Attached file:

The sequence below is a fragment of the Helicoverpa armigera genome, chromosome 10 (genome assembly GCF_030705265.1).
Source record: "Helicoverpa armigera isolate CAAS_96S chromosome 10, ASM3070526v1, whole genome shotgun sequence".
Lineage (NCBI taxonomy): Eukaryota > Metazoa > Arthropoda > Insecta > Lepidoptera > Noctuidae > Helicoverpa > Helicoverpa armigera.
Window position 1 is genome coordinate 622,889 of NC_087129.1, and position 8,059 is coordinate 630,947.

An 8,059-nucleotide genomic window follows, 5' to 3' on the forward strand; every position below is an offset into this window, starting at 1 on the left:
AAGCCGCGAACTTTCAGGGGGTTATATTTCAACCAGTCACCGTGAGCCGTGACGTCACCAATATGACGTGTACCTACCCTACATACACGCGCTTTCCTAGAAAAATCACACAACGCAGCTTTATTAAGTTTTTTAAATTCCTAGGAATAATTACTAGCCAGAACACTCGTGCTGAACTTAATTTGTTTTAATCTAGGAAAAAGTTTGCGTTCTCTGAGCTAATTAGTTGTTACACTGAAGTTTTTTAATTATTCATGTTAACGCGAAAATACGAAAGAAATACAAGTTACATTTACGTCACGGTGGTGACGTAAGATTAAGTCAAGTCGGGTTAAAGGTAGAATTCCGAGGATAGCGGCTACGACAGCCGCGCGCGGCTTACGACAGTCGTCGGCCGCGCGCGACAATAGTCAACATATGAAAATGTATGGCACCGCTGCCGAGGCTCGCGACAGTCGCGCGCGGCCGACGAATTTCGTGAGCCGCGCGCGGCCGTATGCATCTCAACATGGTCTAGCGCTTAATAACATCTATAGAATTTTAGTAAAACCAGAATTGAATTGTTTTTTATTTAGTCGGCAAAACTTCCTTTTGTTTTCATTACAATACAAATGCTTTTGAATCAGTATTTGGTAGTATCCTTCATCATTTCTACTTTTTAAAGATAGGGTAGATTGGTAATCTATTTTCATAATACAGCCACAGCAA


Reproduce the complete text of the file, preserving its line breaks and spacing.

The sequence below is a fragment of the Helicoverpa armigera genome, chromosome 10 (genome assembly GCF_030705265.1).
Source record: "Helicoverpa armigera isolate CAAS_96S chromosome 10, ASM3070526v1, whole genome shotgun sequence".
Lineage (NCBI taxonomy): Eukaryota > Metazoa > Arthropoda > Insecta > Lepidoptera > Noctuidae > Helicoverpa > Helicoverpa armigera.
Window position 1 is genome coordinate 622,889 of NC_087129.1, and position 8,059 is coordinate 630,947.

An 8,059-nucleotide genomic window follows, 5' to 3' on the forward strand; every position below is an offset into this window, starting at 1 on the left:
AAGCCGCGAACTTTCAGGGGGTTATATTTCAACCAGTCACCGTGAGCCGTGACGTCACCAATATGACGTGTACCTACCCTACATACACGCGCTTTCCTAGAAAAATCACACAACGCAGCTTTATTAAGTTTTTTAAATTCCTAGGAATAATTACTAGCCAGAACACTCGTGCTGAACTTAATTTGTTTTAATCTAGGAAAAAGTTTGCGTTCTCTGAGCTAATTAGTTGTTACACTGAAGTTTTTTAATTATTCATGTTAACGCGAAAATACGAAAGAAATACAAGTTACATTTACGTCACGGTGGTGACGTAAGATTAAGTCAAGTCGGGTTAAAGGTAGAATTCCGAGGATAGCGGCTACGACAGCCGCGCGCGGCTTACGACAGTCGTCGGCCGCGCGCGACAATAGTCAACATATGAAAATGTATGGCACCGCTGCCGAGGCTCGCGACAGTCGCGCGCGGCCGACGAATTTCGTGAGCCGCGCGCGGCCGTATGCATCTCAACATGGTCTAGCGCTTAATAACATCTATAGAATTTTAGTAAAACCAGAATTGAATTGTTTTTTATTTAGTCGGCAAAACTTCCTTTTGTTTTCATTACAATACAAATGCTTTTGAATCAGTATTTGGTAGTATCCTTCATCATTTCTACTTTTTAAAGATAGGGTAGATTGGTAATCTATTTTCATAATACAGCCACAGCAA